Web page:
It is crucial to establish a loving relationship, clear communication, and genuine trust with children, starting from the very beginning. Children learn what they live. When parents demonstrate respect, clarity, realistic expectations, and consistency, children will want to do what is asked of them. Developmental psychology has a wealth of knowledge to help parents know what is appropriate to expect of children at various ages and stages. It can also help us understand and respond to normal developmental behaviors such as “no-saying”, temper tantrums, and young children’s growing need to assert their independence.
Much negative behavior in children can be prevented when parents establish routine habits (e.g. regular bedtimes) boundaries (no TV on school nights), and predictable responses (“when you do this, you will not be able to do that”) so that children feel safe and know what to expect. Even something simple such as arranging the home’s physical environment to minimize the possibility of misbehavior is important.
Parents can practice positive discipline as an alternative to hitting children. Positive discipline is a broad umbrella covering many different parental behaviors. Examples include: removing the child from an offensive interaction, time-out, verbal feedback couched in neutral, non-anxious language, removal of privileges, allowing natural consequences to occur, providing incentives and small, immediate rewards for positive behavior, and rewarding positive behaviors with praise and affection, among many others. Parental consistency in following through is key to the effectiveness of any of these methods.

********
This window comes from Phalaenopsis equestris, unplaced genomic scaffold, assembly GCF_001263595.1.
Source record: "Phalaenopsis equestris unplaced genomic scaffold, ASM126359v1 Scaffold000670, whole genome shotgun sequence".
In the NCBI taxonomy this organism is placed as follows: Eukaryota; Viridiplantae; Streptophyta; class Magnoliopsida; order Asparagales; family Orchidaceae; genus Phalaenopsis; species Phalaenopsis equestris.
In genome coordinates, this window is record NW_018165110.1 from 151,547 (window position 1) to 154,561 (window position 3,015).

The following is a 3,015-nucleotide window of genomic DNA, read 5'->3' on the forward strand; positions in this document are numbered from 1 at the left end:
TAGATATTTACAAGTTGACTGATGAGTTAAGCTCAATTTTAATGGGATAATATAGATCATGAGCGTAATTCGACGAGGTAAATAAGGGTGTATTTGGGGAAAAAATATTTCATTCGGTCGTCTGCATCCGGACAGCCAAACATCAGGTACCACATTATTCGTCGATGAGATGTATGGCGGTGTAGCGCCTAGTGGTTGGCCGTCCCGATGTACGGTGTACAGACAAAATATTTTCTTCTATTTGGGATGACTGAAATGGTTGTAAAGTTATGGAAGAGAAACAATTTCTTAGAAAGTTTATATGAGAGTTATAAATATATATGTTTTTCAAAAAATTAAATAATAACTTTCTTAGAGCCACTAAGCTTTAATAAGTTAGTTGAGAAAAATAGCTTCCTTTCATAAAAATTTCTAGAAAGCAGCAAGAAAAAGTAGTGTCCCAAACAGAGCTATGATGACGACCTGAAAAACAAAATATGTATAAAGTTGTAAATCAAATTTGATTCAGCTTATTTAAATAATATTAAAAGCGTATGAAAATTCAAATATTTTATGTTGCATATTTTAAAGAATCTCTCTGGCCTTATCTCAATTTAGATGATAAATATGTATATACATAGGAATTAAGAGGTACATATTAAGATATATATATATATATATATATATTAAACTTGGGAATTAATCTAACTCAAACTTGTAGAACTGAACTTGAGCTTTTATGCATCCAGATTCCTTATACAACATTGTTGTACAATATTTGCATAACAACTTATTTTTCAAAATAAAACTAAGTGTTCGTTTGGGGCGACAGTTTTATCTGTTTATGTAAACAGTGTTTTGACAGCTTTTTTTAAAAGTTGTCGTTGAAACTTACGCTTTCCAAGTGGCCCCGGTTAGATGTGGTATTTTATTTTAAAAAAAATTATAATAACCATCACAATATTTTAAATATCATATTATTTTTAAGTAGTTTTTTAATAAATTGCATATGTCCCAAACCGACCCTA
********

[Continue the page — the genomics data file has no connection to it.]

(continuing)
The importance of parental behavior cannot be overstated. Parents should strive in all ways to model self-discipline, positive behaviors, and the “fruits of the Spirit” in their own lives and adult interactions. And let us not forget our responsibility to nurture faith habits: prayer, forgiveness, family worship, charitable works, and compassion to reinforce our commitment to Christ and to pass that on to our children.
Each of us, children included, are created in the image of God. When we think of children in this way, it becomes impossible to consider hitting them. We are gifted with so many other ways in which we can faithfully shape young children’s lives, so that they will grow into their God given potential and become the intelligent, active, and compassionate beings they were created to be.
[i] Elizabeth Gershoff, “Corporal Punishment by Parents and Associated Child Behaviors and Experiences: A Meta-Analytic and Theoretical Review”,Psychological Bulletin, 2002, Vol. 128 (4), 539-579